NCAA must come up with Plan B if federal NIL legislation continues to fizzle
The faith in NCAA president Charlie Baker among his new constituents is broad.
They believe that Baker has the political ability to convince a dysfunctional Congress to pass the national legislation necessary for the NCAA to reassert control of intercollegiate athletics over the 30-odd (and counting) state NIL laws.
Baker’s loyalists had better be right, because in athletic terms, he has pulled his goalie.
The NCAA has no Plan B.
It’s a Congressional law or bust.
Baker has said publicly that the NCAA is pursuing alternatives, a point that his chief of staff, Tim Buckley has told me twice. They aren’t sharing the details with the public or, as far as I can tell, the membership. In the last several days I spoke to officials in four Division I conferences, looking for knowledge of any planning for the possibility that Congress will continue to ignore the lobbying efforts of NCAA members across the country.
No one knows of any such planning.
The need for a national standard is real. Two years into the NIL era, the NCAA ban against using NIL as a recruiting inducement is openly defied. State legislatures are getting more brazen in passing or considering laws that create competitive advantages for their universities. Legislatures are passing laws that prevent the NCAA from finding that schools in their state cheated.
Missouri is allowing high school kids who sign athletic scholarships to participate in college-level NIL deals but not giving the same privilege to kids who sign with schools out of state.
California is considering a bill that would distribute the profits made by one sport to the student-athletes of that sport. Such legislation would greatly hamper non-revenue sports, Title IX compliance and the nation’s Olympic sports.
Andrew Zimbalist, the sports economist who often has clashed with the NCAA, released a statement Friday that framed the proposed California legislation as the first entry in “a race to the bottom” as other states tried “to create the most auspicious conditions to recruit and retain star athletes.”
The National Labor Relations Board is sending signals that student-athletes should be considered employees, an idea that would be anathema to Divisions II and III and more than a few schools in Division I. The NCAA would like relief from that consideration as well.
All of which is to explain the need for Congress to act.
“We all want one set of fair rules,” TCU athletic director Jeremiah Donati said. “We’re trying to determine how to get there.”
Unclear if Congress will tackle NIL reform
Several bills are being drawn up. But what if Congress doesn’t coalesce behind one of them? To date, NCAA members have failed to convey their urgency in a way that will make this Congress overcome its disinterest in bipartisan compromise. It also doesn’t help there is an upcoming election cycle and campaigning for that begins in a few short months.
I like to fill an inside straight as much as the next guy. But this feels like Baker is being asked to thread a very small needle. While wearing mittens. It’s the same sort of non-planning that got college sports where it is today.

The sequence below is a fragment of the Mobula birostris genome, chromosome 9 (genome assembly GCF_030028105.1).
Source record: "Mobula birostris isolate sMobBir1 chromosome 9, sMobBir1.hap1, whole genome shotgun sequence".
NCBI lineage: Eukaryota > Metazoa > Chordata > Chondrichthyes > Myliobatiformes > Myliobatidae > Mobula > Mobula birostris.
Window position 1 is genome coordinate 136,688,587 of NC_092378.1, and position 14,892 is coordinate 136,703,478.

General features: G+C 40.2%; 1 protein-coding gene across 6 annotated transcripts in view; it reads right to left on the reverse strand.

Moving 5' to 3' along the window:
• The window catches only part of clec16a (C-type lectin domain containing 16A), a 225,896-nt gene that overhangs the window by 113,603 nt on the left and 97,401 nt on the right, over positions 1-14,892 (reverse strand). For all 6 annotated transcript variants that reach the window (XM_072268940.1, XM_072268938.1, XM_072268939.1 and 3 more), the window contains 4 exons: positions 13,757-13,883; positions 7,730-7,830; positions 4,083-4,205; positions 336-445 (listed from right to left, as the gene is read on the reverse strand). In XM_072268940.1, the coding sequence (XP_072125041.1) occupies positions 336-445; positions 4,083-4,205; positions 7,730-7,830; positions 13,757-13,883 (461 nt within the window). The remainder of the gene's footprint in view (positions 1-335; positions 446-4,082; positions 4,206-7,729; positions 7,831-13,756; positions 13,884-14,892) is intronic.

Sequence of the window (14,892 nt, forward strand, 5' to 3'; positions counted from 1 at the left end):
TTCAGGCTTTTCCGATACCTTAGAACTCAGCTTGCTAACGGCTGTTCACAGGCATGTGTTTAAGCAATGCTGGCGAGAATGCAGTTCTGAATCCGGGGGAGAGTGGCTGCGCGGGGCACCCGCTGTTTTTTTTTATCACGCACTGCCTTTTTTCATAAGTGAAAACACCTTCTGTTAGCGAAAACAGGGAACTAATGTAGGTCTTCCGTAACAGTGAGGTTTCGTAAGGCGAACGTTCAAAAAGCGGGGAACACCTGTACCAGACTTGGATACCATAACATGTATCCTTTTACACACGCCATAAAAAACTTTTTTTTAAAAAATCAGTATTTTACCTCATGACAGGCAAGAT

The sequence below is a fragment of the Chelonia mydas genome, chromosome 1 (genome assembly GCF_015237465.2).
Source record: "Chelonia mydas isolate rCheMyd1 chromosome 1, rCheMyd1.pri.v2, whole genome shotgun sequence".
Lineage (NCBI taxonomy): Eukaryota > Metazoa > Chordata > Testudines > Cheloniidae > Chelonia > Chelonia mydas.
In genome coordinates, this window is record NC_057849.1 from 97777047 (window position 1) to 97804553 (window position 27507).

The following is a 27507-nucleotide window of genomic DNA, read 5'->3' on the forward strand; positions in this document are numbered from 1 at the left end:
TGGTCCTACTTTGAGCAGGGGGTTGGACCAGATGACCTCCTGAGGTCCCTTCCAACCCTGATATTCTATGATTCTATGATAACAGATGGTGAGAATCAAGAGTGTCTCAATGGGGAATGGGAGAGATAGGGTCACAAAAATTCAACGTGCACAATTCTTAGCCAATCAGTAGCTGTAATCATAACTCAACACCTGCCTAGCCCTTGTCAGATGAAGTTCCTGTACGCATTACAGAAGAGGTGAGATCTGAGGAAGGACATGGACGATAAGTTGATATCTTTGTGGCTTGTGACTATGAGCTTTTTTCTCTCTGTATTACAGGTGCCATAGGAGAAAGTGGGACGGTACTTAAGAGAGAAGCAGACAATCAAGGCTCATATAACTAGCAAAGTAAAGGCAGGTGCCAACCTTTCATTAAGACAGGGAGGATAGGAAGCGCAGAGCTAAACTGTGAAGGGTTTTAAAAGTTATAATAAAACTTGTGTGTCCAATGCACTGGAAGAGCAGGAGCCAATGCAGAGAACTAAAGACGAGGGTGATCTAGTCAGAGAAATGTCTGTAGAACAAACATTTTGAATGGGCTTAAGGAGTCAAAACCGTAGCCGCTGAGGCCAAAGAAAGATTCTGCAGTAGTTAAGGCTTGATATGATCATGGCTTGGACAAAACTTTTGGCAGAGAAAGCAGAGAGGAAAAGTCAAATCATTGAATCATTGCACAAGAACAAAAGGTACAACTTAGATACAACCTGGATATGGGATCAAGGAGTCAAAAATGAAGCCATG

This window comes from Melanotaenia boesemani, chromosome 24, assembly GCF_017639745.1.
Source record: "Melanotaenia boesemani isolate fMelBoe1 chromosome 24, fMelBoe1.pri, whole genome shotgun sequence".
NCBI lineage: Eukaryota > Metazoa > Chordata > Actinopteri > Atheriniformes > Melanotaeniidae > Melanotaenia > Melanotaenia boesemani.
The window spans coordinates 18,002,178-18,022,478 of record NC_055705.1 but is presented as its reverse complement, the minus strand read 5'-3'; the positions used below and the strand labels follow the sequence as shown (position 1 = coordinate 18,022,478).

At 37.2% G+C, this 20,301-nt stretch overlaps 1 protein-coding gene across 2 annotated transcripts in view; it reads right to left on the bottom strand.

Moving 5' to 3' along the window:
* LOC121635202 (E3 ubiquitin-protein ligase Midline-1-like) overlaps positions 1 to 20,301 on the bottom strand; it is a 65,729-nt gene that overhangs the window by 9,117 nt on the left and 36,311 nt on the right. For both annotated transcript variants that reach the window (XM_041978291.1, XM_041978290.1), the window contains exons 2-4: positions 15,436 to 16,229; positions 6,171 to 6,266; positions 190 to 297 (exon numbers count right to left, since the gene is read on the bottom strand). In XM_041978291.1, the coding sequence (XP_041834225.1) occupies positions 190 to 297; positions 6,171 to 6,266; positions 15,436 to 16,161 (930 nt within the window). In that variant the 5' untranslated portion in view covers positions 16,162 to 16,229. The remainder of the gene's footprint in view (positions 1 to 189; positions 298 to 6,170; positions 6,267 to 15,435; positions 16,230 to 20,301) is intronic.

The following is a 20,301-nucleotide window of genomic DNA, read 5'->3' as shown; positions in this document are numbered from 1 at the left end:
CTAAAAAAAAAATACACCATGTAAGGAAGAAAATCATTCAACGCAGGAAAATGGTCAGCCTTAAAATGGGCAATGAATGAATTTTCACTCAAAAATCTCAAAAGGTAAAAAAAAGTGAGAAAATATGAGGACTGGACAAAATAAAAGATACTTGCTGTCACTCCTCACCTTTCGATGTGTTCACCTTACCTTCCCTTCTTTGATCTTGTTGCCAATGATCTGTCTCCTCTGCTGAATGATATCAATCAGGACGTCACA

Baker knows that his new constituency didn’t hire him to maintain the status quo. He also has made it clear the NCAA won’t violate existing state law, or, to be more accurate, laws in 30-odd states.
As he makes his meet-and-greet rounds of NCAA conferences, Baker has given some members confidence. Others await convincing. Baker keeps moving. He served two productive terms as a Republican governor in the deep blue state of Massachusetts, a state in which politicians lead with their elbows.
Baker’s political savvy is a welcome change from the leadership of his NCAA predecessor, Mark Emmert, who refused to acknowledge the signs that NIL was coming. Rather than plan for it, accommodate it, and set up national rules that everyone could live with, Emmert’s NCAA tried to hide behind a shield of amateurism, a 19th-century construct that didn’t age well into the 21st. Not only did that prove to be a myopic strategy, it cost the NCAA control of the NIL issue.
NCAA needs a plan in case Congress doesn’t act
That makes it seem even more obvious that the NCAA should have some sort of strategy for moving forward without Congressional help on NIL.
“President Baker’s background fits in nicely with what we need,” Central Michigan athletic director Amy Folan said. “We’re just getting started. Everybody is hopeful and realistic that there’s a lot of work to be done. We always find a way to figure it out. Evolve and adapt.”
Folan referenced the battle over student-athlete employment a quarter-century ago.
“I was just coming out of being a student-athlete,” Folan said. “People said, ‘Well, if you let kids work, everybody’s going to cheat. This is never going to work, and it’s going to ruin college sports.”
The doomsayers whiffed, and Folan is confident, even with state legislatures and courts weighing in, that the doomsayers will whiff again.
She is a rare optimist, but these days defending the NCAA is like defending the IRS. We all know that society needs it. That doesn’t make it any more likable. Intercollegiate athletics need boundaries. If you want everyone in the choir to sound harmonious, give them the same hymnal.